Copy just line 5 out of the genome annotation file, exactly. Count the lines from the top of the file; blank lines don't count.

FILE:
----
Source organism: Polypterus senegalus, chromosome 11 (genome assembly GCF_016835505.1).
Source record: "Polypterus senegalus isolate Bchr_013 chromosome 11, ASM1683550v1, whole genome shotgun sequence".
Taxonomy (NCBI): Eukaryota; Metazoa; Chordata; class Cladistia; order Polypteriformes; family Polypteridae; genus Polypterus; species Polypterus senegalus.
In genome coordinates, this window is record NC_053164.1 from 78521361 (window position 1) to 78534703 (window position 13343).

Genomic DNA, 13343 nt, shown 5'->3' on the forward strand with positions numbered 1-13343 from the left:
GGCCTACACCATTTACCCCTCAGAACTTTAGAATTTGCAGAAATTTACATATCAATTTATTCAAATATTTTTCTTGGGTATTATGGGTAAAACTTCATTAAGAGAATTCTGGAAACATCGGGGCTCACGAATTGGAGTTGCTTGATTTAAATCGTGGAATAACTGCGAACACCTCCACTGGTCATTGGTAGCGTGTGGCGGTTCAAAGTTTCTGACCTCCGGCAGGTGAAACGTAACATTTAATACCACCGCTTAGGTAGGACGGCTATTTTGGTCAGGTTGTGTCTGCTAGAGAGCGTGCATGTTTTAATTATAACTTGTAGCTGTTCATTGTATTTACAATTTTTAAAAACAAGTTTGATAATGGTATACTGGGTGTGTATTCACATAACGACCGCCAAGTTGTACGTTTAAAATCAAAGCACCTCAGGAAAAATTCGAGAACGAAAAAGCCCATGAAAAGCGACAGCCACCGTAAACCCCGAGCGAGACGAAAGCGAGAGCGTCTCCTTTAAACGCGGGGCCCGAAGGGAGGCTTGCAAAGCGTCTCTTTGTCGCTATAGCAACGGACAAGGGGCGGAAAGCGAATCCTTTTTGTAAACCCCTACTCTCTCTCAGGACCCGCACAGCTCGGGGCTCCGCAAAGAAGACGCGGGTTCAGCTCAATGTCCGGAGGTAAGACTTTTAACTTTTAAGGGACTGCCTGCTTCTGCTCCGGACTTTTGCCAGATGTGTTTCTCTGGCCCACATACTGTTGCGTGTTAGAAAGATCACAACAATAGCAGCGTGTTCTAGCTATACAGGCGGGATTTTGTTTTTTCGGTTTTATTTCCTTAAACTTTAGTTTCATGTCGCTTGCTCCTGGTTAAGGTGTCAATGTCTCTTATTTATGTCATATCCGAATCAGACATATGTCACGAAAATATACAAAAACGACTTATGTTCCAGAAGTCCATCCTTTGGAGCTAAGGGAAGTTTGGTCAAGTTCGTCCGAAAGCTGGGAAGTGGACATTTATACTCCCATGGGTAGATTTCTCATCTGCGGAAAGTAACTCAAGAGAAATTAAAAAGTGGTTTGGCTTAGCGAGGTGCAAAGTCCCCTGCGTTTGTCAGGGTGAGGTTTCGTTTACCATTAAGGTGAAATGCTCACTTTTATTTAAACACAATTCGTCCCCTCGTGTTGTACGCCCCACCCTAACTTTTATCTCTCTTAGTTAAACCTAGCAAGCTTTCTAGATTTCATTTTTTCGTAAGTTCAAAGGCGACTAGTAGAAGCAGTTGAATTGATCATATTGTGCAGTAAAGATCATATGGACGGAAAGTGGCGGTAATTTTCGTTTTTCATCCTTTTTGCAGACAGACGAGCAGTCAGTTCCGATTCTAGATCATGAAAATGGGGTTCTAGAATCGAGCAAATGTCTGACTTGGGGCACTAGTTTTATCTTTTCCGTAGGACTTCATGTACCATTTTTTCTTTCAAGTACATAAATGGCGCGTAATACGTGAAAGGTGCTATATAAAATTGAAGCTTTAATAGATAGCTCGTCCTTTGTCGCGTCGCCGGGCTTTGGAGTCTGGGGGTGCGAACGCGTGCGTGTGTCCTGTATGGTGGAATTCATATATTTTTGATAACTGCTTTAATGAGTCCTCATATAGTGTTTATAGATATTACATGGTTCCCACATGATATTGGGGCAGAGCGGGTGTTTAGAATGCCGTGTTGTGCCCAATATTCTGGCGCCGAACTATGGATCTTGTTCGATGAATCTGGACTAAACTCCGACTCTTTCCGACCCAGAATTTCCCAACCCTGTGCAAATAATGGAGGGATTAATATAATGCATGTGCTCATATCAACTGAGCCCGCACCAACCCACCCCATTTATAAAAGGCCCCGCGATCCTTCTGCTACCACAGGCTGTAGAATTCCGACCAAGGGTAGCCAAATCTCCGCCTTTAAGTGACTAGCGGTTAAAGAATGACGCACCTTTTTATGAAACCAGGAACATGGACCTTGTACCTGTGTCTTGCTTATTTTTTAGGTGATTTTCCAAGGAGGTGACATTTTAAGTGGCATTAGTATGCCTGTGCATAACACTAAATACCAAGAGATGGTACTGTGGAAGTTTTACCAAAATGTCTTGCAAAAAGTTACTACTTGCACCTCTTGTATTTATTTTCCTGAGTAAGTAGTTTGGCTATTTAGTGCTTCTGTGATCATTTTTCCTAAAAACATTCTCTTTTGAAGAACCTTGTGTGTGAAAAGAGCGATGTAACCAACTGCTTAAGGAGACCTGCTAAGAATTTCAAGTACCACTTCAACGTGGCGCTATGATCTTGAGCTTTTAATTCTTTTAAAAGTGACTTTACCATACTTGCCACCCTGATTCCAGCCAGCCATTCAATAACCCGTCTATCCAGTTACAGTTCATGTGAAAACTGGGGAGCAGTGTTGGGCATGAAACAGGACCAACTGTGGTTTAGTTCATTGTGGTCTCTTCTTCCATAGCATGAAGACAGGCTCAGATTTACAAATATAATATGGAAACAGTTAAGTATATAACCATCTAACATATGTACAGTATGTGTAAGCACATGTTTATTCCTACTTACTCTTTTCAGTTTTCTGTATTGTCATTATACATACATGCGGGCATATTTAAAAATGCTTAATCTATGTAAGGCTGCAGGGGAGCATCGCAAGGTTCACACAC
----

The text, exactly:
Genomic DNA, 13343 nt, shown 5'->3' on the forward strand with positions numbered 1-13343 from the left: